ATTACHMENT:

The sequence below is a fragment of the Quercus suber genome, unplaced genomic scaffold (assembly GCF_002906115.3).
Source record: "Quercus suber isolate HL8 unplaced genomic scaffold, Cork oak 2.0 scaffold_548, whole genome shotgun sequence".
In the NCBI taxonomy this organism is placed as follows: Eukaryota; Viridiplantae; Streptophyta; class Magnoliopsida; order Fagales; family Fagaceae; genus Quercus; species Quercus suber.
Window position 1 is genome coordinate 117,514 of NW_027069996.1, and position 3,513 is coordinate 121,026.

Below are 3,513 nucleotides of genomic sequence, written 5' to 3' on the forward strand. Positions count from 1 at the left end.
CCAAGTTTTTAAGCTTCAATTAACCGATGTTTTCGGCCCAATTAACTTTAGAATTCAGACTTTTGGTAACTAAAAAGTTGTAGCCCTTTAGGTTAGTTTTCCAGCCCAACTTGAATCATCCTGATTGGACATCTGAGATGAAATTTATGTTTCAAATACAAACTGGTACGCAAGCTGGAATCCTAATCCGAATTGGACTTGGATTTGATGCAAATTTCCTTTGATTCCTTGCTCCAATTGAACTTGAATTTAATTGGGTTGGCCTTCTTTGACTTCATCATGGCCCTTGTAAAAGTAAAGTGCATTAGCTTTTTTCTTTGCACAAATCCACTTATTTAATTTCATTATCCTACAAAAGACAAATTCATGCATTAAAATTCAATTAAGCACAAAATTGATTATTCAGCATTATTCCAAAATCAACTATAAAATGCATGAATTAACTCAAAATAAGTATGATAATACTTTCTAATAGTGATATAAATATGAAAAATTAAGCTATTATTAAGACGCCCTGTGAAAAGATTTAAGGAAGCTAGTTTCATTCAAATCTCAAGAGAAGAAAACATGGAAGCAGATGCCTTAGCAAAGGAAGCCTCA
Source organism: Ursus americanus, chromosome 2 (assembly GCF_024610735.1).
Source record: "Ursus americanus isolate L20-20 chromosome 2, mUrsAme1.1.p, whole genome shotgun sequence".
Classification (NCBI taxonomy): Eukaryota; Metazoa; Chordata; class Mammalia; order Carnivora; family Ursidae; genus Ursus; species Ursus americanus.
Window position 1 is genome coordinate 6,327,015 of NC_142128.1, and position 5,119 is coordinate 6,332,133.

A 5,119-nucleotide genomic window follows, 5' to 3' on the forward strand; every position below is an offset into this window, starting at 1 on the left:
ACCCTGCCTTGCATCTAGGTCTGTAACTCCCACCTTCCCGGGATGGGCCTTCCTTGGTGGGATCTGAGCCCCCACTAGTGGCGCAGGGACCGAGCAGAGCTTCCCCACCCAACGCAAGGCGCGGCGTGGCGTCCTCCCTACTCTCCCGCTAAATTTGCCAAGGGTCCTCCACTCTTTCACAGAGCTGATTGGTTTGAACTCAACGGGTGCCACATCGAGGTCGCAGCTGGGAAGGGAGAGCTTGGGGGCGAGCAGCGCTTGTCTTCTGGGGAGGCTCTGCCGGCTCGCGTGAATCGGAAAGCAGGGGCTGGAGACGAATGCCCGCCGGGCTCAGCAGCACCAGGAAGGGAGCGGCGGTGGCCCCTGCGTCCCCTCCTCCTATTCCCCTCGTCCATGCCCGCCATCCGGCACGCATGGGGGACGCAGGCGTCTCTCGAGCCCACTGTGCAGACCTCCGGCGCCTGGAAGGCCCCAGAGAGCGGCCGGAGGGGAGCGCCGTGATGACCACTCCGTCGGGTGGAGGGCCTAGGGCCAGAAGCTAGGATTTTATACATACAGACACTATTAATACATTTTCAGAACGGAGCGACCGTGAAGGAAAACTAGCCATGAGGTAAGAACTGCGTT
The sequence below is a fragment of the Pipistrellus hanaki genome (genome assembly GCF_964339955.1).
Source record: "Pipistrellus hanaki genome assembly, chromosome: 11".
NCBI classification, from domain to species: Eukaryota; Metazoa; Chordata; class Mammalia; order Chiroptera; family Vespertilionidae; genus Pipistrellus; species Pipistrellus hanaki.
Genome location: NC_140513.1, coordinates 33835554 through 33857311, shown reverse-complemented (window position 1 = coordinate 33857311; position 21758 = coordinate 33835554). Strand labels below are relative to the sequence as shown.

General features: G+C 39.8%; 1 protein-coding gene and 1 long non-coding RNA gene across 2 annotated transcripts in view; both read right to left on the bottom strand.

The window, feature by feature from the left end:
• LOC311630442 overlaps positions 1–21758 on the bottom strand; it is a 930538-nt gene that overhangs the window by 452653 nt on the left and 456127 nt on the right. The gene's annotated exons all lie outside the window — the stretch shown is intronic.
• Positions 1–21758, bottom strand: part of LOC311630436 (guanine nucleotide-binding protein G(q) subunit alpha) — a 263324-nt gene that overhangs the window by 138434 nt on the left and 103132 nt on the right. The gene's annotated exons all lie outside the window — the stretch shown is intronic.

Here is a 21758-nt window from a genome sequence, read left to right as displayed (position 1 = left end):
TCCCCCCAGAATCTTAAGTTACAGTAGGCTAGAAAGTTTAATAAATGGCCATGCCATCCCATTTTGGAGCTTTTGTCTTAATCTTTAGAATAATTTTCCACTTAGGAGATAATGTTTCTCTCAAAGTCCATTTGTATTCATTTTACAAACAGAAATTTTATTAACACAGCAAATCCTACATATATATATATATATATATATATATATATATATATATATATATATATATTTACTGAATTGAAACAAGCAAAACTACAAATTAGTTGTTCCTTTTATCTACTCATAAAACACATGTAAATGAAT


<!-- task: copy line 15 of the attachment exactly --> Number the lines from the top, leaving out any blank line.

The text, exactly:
NCBI classification, from domain to species: Eukaryota; Metazoa; Chordata; class Mammalia; order Chiroptera; family Vespertilionidae; genus Pipistrellus; species Pipistrellus hanaki.